Prior to applying for a student visa, international students must acquire Overseas Student Health Cover (OSHC). This coverage must be in effect at least a week before the start of your course and must be valid the entire time you are studying in Australia.
You must keep a record of the name of the health insurance company, the start and end dates of the policy, and the policy number. This information might be requested by your university or during the visa application process. Before you start the process, make sure you are eligible because some countries are exempt from the OSHC requirements.
6. Engaging in work-study
International students with student visas are permitted to work up to 40 hours per fortnight during term time to help pay for living expenses in Australia. You are free to put in as much time working between classes as you like.
You may want to think about working in Australia full-time once you have finished your courses and secured the appropriate visa. In the last stages of their degrees, universities will help their graduates determine what to do next.
7. College grades
Australia’s higher education institutions rate students’ work using percentages. However, compared to the US and Europe, different letter grades are given.
High Distinction (HD) – A high distinction, which is the academic equivalent of an A+ or first-class degree, is given to students who receive a grade of 83 percent or above on their degree.
Distinction (D) – A distinction, or the equivalent of an A or upper-class second, is given for a score of 73% to 82.99%.
Credit (C) is a grade between 63 and 72.99 percent, which is equivalent to a B or lower-class second.
Pass (P) – Pass is equivalent to a C or third-class certification and covers 50% to 61.99% of the exam.
Failure (F) – A failure is when a student has a grade of less than 50% and is unable to graduate.
8. Touring the nation
There are a few things to keep in mind when vacationing in Australia. It will be less expensive if you pack lightly. Excess luggage fees are frequently assessed on flights. It is best to organise your travel in advance even if there is public transport available all around the nation. Asking for the best is one of the finest methods to locate the hidden jewels nearby.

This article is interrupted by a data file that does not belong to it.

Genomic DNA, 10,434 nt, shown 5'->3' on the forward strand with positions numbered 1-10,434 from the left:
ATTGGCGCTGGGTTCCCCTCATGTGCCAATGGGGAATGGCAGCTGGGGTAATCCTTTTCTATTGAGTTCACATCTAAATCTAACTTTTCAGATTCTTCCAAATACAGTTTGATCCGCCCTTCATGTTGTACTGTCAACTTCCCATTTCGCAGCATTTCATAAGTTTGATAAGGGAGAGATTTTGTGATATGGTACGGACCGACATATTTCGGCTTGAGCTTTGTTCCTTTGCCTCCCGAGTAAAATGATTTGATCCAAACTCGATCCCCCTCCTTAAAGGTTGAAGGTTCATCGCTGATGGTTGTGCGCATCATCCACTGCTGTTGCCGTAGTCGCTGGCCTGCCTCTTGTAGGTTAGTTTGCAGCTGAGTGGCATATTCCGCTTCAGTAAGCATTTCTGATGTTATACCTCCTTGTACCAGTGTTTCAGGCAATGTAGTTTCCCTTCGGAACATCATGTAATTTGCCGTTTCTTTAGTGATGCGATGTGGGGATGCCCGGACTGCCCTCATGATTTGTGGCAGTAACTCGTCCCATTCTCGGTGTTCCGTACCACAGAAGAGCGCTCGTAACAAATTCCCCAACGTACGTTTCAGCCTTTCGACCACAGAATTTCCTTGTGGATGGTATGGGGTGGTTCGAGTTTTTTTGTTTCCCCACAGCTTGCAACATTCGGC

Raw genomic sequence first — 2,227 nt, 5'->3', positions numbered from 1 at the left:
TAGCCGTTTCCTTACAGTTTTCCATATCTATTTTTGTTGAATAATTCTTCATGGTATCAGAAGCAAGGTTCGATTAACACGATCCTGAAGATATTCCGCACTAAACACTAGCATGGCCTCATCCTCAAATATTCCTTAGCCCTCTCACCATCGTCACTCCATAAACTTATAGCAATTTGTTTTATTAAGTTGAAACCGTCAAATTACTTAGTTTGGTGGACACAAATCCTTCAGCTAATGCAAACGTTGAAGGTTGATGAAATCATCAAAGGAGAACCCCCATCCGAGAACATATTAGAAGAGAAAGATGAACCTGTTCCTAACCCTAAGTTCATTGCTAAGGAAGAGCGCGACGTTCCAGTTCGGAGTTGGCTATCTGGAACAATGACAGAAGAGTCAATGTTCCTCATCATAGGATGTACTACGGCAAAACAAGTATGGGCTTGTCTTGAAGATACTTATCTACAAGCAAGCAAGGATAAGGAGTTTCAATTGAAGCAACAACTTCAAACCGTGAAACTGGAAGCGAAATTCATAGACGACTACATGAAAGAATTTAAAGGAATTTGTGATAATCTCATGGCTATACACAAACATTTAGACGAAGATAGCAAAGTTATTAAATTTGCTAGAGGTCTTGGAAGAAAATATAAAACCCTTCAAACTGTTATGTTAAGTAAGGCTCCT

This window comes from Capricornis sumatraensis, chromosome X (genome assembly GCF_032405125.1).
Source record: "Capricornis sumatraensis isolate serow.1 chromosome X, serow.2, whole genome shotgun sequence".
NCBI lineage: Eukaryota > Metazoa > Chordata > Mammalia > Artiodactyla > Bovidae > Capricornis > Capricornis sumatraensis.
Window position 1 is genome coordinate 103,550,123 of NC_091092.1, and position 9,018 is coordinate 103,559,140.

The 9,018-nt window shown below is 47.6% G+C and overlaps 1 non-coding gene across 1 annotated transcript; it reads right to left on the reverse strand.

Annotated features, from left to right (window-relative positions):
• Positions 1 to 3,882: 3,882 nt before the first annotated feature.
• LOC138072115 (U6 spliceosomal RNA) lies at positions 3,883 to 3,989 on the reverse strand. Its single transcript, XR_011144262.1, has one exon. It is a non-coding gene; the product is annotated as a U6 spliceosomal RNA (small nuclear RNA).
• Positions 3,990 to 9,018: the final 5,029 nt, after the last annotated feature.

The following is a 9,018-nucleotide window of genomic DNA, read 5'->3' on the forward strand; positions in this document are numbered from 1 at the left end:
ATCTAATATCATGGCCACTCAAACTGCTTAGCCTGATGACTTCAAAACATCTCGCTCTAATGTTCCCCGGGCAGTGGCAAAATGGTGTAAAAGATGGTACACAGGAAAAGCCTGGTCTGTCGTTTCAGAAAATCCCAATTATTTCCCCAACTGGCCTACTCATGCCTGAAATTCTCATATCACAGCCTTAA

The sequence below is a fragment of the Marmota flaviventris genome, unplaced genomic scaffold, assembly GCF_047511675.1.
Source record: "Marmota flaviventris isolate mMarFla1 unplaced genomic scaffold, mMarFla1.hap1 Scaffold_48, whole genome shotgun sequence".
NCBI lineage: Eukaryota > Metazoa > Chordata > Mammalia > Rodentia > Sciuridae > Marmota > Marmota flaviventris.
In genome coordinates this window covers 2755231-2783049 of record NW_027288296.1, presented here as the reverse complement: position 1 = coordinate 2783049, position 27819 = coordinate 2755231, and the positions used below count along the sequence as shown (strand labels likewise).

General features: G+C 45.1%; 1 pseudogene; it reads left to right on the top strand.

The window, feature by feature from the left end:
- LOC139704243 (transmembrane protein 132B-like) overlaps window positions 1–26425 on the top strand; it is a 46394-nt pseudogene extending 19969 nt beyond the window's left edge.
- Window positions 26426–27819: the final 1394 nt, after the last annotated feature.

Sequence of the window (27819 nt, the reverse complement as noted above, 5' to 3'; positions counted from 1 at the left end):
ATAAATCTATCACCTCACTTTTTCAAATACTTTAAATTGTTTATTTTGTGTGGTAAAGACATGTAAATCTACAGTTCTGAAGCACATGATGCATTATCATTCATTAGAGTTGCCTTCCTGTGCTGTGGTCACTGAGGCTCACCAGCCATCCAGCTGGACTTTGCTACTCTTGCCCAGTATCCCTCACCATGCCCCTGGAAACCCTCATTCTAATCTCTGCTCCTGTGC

If you are able to drive and planning to rent or buy a car while visiting Australia, make sure to check the availability of parking at your lodging.
To prevent crocodiles, it is advised to avoid crossing any rivers or creeks. Cars drive on the left side of the road. Drive more slowly at twilight and dawn when it’s harder to see and animals are more prone to cross busy highways.
9. Australians and their cultures
Before you travel to Australia, you might wish to brush up on some of the “Aussie slang” terms. G’day is a common greeting, and people will frequently shorten sentences by adding a “o” or “y” to the end. For instance, “defo” stands for “definitely.”
While studying there, you will have access to cuisine and products from all over the world because there are many different nationalities living there.
Australia’s culture also emphasises comedy a lot. You’ll discover that Australians frequently make fun of themselves and one another. Dark humour and sarcasm are popular forms of expression for ideas and thoughts.
10. The geography of Australia
Australia is a beautiful destination to explore with its 7.692 million square kilometres and variety of habitats. Depending on where you go, you can find places that are rural, urban, tropical, desert, or subzero.
You might discover some regions that are better for your studies depending on what you want to study. For instance, Queensland would be a fantastic choice for marine scientists as it is close to the Great Barrier Reef. Business students may also profit from Sydney’s professional district.